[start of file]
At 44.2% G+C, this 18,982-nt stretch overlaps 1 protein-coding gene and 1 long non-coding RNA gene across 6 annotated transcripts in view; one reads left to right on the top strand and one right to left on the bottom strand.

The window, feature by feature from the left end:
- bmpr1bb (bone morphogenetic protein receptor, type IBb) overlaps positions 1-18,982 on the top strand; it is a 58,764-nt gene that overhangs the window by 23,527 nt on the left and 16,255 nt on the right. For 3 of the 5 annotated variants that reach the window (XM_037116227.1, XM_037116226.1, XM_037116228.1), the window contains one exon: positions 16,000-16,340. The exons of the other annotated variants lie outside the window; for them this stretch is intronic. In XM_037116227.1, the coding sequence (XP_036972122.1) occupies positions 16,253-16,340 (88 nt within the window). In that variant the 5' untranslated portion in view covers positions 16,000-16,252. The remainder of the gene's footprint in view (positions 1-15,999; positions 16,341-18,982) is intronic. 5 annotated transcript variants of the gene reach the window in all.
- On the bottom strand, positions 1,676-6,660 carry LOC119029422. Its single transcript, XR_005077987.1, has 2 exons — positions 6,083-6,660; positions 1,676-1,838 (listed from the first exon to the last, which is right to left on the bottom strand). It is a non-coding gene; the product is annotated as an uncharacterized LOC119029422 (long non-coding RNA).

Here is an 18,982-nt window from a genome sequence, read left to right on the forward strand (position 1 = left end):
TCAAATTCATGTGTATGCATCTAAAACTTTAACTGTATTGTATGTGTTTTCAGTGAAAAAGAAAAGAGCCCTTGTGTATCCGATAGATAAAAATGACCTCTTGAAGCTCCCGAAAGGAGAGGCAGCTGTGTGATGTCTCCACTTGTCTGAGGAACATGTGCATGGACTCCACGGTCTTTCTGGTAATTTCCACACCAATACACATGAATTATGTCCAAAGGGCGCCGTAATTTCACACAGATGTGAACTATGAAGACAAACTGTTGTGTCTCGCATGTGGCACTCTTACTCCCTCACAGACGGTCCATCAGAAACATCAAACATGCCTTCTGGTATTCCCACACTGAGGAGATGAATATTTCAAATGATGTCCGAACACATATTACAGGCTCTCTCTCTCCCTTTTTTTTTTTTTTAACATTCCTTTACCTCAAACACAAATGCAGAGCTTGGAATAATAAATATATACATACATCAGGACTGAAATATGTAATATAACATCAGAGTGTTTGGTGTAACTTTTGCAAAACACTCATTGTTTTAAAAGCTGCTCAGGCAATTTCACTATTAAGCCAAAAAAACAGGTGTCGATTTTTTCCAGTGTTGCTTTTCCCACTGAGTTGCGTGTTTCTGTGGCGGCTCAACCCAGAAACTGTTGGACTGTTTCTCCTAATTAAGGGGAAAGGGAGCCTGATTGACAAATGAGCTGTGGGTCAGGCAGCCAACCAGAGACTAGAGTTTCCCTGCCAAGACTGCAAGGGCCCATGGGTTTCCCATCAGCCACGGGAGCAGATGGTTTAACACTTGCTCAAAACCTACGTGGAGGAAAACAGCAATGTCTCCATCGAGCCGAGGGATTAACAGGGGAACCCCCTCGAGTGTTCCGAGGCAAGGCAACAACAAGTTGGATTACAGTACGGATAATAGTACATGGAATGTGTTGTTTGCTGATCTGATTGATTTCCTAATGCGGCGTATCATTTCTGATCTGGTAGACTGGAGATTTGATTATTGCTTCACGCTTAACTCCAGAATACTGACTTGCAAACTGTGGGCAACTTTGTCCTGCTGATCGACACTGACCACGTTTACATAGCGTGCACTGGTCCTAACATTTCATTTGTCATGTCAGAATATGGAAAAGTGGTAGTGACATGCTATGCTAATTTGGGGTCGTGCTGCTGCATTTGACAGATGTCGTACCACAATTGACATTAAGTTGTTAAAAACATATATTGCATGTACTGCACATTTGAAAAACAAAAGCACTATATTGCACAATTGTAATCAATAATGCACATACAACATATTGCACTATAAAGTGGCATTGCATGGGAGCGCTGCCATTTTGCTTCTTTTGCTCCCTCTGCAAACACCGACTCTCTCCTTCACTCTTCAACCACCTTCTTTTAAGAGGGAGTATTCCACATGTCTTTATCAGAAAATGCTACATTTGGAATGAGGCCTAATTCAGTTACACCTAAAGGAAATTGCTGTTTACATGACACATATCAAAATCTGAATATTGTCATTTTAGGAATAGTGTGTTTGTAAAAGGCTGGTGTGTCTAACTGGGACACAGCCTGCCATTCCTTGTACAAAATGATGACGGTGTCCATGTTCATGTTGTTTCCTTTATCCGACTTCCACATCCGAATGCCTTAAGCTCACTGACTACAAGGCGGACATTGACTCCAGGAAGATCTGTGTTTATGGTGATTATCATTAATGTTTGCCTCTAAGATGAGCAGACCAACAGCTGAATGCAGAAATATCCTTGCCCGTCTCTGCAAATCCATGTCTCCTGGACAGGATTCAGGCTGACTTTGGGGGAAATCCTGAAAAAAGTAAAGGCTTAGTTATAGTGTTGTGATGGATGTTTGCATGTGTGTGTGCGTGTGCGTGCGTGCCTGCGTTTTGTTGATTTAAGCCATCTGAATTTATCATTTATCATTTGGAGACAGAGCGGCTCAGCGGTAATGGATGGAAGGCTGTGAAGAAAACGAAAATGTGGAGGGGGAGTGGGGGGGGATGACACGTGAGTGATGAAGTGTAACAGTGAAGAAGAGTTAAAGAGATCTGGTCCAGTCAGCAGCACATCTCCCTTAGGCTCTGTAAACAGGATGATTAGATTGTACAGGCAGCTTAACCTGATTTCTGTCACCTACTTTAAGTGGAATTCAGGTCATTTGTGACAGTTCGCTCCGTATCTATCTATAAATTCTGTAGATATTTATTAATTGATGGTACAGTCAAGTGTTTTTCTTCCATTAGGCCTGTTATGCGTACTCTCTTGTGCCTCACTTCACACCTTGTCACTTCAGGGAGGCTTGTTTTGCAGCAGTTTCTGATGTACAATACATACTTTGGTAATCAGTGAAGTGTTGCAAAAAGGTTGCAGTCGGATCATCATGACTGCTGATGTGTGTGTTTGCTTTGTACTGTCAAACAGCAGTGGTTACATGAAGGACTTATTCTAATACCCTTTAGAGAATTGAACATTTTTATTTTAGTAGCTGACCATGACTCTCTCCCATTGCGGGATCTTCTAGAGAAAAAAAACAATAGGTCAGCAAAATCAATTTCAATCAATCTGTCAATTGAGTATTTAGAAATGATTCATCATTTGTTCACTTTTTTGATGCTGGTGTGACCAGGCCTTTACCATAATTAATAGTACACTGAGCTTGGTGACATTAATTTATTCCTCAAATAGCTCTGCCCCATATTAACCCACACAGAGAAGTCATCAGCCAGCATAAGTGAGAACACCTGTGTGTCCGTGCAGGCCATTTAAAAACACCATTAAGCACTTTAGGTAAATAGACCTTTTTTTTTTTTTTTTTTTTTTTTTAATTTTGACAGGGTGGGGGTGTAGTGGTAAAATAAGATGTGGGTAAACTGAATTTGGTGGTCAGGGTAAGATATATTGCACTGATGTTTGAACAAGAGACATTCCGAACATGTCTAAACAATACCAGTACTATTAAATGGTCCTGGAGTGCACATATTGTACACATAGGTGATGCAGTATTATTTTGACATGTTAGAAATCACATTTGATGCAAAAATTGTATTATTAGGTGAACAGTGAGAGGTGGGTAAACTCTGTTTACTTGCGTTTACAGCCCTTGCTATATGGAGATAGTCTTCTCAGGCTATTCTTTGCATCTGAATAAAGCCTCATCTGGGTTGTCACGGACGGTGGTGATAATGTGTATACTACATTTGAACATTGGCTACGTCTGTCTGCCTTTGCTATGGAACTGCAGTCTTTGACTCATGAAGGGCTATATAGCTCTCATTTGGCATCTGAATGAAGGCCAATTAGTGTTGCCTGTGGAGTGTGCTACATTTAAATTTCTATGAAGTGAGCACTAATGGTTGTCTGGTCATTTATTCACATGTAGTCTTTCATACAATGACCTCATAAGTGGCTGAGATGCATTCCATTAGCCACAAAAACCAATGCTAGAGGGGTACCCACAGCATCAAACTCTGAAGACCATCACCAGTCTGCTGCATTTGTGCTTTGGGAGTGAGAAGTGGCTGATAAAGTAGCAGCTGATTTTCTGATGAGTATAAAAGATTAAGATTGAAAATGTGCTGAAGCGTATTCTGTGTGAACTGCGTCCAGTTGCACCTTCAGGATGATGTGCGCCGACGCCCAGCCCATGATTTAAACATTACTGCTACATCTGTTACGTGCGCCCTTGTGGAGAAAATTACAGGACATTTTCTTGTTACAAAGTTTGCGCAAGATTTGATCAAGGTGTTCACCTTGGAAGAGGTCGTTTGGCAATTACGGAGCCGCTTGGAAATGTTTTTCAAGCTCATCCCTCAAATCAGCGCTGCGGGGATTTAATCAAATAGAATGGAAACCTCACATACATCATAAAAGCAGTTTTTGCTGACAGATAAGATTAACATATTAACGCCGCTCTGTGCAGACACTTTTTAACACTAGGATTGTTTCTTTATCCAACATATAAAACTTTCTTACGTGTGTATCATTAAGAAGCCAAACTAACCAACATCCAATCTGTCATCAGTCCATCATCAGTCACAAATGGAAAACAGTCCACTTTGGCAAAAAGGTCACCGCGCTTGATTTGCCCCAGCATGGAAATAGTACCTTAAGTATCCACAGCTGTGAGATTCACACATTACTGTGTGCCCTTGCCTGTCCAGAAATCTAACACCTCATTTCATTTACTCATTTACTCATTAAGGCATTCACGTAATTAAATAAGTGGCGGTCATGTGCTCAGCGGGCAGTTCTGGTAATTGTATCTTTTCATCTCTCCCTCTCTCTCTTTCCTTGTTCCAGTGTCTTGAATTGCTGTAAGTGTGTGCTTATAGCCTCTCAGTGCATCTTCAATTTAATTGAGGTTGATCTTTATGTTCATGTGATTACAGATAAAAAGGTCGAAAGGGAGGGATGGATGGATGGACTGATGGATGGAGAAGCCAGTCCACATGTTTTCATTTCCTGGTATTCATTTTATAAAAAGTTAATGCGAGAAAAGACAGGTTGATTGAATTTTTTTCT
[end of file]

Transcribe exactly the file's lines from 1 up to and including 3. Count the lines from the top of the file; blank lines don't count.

At 44.2% G+C, this 18,982-nt stretch overlaps 1 protein-coding gene and 1 long non-coding RNA gene across 6 annotated transcripts in view; one reads left to right on the top strand and one right to left on the bottom strand.

The window, feature by feature from the left end:
- bmpr1bb (bone morphogenetic protein receptor, type IBb) overlaps positions 1-18,982 on the top strand; it is a 58,764-nt gene that overhangs the window by 23,527 nt on the left and 16,255 nt on the right. For 3 of the 5 annotated variants that reach the window (XM_037116227.1, XM_037116226.1, XM_037116228.1), the window contains one exon: positions 16,000-16,340. The exons of the other annotated variants lie outside the window; for them this stretch is intronic. In XM_037116227.1, the coding sequence (XP_036972122.1) occupies positions 16,253-16,340 (88 nt within the window). In that variant the 5' untranslated portion in view covers positions 16,000-16,252. The remainder of the gene's footprint in view (positions 1-15,999; positions 16,341-18,982) is intronic. 5 annotated transcript variants of the gene reach the window in all.